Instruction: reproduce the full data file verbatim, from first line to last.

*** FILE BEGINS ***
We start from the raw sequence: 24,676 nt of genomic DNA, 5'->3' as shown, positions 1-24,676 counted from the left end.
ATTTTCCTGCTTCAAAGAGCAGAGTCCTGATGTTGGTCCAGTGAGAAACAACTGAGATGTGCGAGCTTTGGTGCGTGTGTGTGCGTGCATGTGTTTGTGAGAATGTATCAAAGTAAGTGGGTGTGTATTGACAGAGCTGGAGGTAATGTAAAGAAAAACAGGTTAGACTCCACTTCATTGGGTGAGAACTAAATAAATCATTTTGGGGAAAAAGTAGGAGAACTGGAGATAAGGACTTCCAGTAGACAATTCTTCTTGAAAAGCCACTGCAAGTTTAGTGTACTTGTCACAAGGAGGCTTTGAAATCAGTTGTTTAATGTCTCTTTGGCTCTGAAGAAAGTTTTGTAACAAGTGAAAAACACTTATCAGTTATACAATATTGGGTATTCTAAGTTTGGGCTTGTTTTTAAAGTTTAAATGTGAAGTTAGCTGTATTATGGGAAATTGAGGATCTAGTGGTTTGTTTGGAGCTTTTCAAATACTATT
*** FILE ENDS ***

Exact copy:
We start from the raw sequence: 24,676 nt of genomic DNA, 5'->3' as shown, positions 1-24,676 counted from the left end.
ATTTTCCTGCTTCAAAGAGCAGAGTCCTGATGTTGGTCCAGTGAGAAACAACTGAGATGTGCGAGCTTTGGTGCGTGTGTGTGCGTGCATGTGTTTGTGAGAATGTATCAAAGTAAGTGGGTGTGTATTGACAGAGCTGGAGGTAATGTAAAGAAAAACAGGTTAGACTCCACTTCATTGGGTGAGAACTAAATAAATCATTTTGGGGAAAAAGTAGGAGAACTGGAGATAAGGACTTCCAGTAGACAATTCTTCTTGAAAAGCCACTGCAAGTTTAGTGTACTTGTCACAAGGAGGCTTTGAAATCAGTTGTTTAATGTCTCTTTGGCTCTGAAGAAAGTTTTGTAACAAGTGAAAAACACTTATCAGTTATACAATATTGGGTATTCTAAGTTTGGGCTTGTTTTTAAAGTTTAAATGTGAAGTTAGCTGTATTATGGGAAATTGAGGATCTAGTGGTTTGTTTGGAGCTTTTCAAATACTATT